Oh the irony. The girls finally get to call the shots, and the women’s semis get thrown out just as the tide kills the bank. It was always going to shift at some point in the day, and it happened literally in the first minute of Carissa and Lakey’s semi. It hadn’t just stopped barrelling… it had stopped breaking. It took 25 minutes, but Carissa finally found one and tasered it. Lakey, meanwhile, as Rosy diplomatically put it, was, “out of rhythm with the ocean”… code for, “It’s stopped fucking breaking, Karen.” At this point Contest Commissionette JMD was shuffling sideways behind a pot plant. Lakey caught one after 35 minutes and you could see the tension manifesting in clenched fists. It was a two. That was it. You sensed there might be one of those classic gold-washed sunset shorebreak shootouts coming up… but that was hours away and little consolation for Lakey.
The girls in the second semi went straight to the shorey, but the tide was still too low and it was a turgid, boiling mess. One turn onto dry sand. They could have just put it on hold for an hour but seemed they were really racing to get this thing finished. Then it jerried… they want to start Portugal two days early on a new swell. Caroline Marks jagged two sixes for two single turns and that was more than enough. It was a shame for Johanne Defay, who has out-tube-rode everybody – men and women – between Lemoore and La Graviere but couldn’t find one.
Jeremy had no problems.
He barged his way into a crumbling left that hollowed out and delivered him at the feet of the French partisans on the beach. The beach lost it. The booth lost it. “He came out with English on him!” riddled Strider, in English.
Italo looked like he’d be joining Florence and Toledo with injuries after limping from the water in the opening minutes of the second semi against Leo. It’s remarkable that he does what he does – lands hard, lands often – without the slightest of twinges… let alone a full blown shredded knee or ankle. One ankle injury over five years is a lucky return. He’s like some kind of indestructible plastic action figure. Hobbling up the beach he looked cooked, but simply grabbed another board, paddled back out and won, landing hard in the shorebreak on each wave.
France has been good to the women. Back bank or shorebreak they’ve gone hard at it. Conlogue and Defay have led, but neither made the final. Instead it was left to Carissa to bring it home in the final. The tide had cleaned the La Grav shorey up by this point and Carissa duly plucked a clean left and a clean right and was never challenged by Baby Occ, Caroline Marks. The win sets her up nicely to win her first title in… four years? That’s been a while, huh.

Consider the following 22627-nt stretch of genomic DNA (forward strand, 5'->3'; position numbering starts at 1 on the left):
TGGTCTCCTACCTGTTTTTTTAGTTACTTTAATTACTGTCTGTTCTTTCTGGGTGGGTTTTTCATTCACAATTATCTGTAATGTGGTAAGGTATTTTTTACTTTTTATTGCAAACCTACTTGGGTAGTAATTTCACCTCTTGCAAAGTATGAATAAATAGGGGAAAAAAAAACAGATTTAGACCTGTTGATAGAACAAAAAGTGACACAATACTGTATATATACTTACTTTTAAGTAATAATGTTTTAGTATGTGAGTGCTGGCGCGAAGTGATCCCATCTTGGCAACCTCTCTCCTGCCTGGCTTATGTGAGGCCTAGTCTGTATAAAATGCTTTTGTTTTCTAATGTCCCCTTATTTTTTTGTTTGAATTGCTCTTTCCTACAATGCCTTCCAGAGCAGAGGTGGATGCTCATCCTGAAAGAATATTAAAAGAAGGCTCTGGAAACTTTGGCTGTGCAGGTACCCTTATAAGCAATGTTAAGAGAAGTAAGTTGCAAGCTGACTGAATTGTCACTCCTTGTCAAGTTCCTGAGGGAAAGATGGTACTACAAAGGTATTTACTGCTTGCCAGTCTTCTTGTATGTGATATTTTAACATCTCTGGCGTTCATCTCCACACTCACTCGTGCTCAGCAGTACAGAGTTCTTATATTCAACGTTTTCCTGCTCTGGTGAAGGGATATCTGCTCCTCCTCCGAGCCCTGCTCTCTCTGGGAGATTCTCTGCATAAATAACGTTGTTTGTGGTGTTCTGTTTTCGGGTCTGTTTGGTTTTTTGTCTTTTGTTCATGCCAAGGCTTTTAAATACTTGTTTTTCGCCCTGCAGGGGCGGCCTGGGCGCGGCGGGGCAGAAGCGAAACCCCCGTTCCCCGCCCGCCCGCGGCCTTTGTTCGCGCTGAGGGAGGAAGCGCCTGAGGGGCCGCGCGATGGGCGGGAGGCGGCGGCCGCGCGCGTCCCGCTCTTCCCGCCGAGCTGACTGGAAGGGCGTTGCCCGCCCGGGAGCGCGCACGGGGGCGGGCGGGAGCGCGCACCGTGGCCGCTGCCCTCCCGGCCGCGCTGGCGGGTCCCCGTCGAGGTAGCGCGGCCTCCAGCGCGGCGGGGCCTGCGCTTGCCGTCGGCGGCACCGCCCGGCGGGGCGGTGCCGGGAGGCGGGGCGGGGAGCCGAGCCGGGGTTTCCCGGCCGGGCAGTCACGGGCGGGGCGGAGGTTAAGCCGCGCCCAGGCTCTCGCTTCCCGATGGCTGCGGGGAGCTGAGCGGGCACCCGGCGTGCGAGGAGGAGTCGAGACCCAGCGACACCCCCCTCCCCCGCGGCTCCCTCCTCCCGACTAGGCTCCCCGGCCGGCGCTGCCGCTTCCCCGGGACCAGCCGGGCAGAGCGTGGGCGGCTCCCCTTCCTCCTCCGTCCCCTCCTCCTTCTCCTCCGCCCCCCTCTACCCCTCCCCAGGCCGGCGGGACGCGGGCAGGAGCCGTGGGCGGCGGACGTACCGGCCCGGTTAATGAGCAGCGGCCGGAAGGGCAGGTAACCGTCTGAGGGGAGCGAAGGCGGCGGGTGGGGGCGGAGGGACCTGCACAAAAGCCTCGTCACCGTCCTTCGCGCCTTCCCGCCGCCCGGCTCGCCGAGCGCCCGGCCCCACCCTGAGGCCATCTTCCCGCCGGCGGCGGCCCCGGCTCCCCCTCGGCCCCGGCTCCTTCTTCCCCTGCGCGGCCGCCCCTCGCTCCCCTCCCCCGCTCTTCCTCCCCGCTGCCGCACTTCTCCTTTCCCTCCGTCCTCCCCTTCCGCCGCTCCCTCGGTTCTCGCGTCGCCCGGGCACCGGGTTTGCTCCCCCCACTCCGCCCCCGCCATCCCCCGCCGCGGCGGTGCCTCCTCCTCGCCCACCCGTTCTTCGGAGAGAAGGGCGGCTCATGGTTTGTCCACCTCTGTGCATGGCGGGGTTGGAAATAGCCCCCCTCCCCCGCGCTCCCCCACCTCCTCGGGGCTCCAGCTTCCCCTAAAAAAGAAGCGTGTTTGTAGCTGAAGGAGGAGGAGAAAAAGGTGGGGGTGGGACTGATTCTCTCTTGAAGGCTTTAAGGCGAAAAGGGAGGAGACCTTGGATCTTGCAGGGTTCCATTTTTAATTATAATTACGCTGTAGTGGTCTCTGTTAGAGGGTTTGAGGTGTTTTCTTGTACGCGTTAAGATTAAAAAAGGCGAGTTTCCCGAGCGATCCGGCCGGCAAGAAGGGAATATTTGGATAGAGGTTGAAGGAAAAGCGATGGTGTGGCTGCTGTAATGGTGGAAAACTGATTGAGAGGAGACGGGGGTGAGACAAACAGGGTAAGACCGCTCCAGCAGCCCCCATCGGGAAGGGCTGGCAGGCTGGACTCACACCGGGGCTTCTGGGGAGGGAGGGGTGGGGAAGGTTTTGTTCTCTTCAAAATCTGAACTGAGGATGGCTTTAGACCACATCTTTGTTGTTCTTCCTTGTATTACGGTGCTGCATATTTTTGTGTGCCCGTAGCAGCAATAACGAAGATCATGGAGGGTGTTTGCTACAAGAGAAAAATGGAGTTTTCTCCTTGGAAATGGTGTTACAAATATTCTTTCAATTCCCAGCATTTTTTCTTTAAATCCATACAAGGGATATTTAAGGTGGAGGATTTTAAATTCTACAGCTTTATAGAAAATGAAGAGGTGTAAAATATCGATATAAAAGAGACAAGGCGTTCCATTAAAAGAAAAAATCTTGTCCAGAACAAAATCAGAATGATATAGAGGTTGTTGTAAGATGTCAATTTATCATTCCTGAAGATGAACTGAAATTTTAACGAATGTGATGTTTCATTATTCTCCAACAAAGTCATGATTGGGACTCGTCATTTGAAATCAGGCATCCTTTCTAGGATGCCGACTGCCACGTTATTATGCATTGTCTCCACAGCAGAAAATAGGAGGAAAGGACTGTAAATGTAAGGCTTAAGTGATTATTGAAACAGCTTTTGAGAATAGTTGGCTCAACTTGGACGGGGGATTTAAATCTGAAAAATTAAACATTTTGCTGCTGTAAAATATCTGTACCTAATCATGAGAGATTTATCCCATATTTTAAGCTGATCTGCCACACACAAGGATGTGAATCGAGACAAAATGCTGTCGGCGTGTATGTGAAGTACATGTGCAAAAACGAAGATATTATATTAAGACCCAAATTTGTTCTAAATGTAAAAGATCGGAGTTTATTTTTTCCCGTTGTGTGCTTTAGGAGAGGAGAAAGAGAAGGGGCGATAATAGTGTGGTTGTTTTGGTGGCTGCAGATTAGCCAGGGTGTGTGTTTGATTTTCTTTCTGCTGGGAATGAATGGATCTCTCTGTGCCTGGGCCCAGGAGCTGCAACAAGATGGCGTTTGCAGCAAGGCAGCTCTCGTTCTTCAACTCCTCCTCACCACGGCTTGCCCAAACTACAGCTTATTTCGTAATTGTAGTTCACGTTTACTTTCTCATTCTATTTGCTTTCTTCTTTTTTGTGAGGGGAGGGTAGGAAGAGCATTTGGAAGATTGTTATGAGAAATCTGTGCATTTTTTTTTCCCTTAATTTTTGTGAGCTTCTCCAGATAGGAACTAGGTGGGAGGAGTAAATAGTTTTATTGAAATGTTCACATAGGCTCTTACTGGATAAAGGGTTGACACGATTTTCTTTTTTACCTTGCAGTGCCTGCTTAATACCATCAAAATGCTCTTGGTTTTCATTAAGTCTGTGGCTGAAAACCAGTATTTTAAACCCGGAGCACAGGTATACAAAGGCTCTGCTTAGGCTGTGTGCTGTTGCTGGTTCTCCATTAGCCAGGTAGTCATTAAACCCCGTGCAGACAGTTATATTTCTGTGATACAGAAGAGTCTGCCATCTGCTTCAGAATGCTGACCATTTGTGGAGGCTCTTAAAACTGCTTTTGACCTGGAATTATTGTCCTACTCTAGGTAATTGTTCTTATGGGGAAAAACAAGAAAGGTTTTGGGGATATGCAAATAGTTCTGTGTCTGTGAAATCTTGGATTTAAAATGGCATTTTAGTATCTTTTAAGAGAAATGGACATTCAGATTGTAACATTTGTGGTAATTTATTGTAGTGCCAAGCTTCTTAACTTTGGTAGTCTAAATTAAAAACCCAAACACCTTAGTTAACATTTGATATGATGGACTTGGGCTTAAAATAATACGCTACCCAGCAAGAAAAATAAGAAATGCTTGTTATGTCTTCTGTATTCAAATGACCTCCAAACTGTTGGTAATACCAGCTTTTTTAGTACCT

Been too long.
Still hard to believe that the CEO of Quiksilver went squid jigging in his boat one morning last year out of Capbreton Harbour and never came back. Whatever your take on the fate of the surf industry, Pierre Agnes was talismanic to Quiksilver and amongst all the corporate bullshit kept it real, particularly for those who surfed with him at home in France. Jeremy read the eulogy at his service. He was just a kid from the colonies when he moved here from Reunion and Agnes took him under his wing. Don’t think Jeremy hasn’t been thinking about winning this contest… if for no other reason to be able to dedicate it.
Jeremy took the oxygen out of the final in the opening minutes, getting shot out of the best wave ridden all day. Biscay green and backlit. The thing just came to him. He had to wait another 25 minutes for something to back it up, but he sat waiting patiently knowing it’d come. For Jezza the day, from the very first wave of the first heat, had fallen his way. He just sat their serene as the final minute ticked down, didn’t move, didn’t even look as Italo tried to land the nine he needed, almost breaking both ankles in the process. No, Jeremy just sat there splashing the water and soaking up the moment.
Jezza doesn’t win often, but when he does they’re good ones.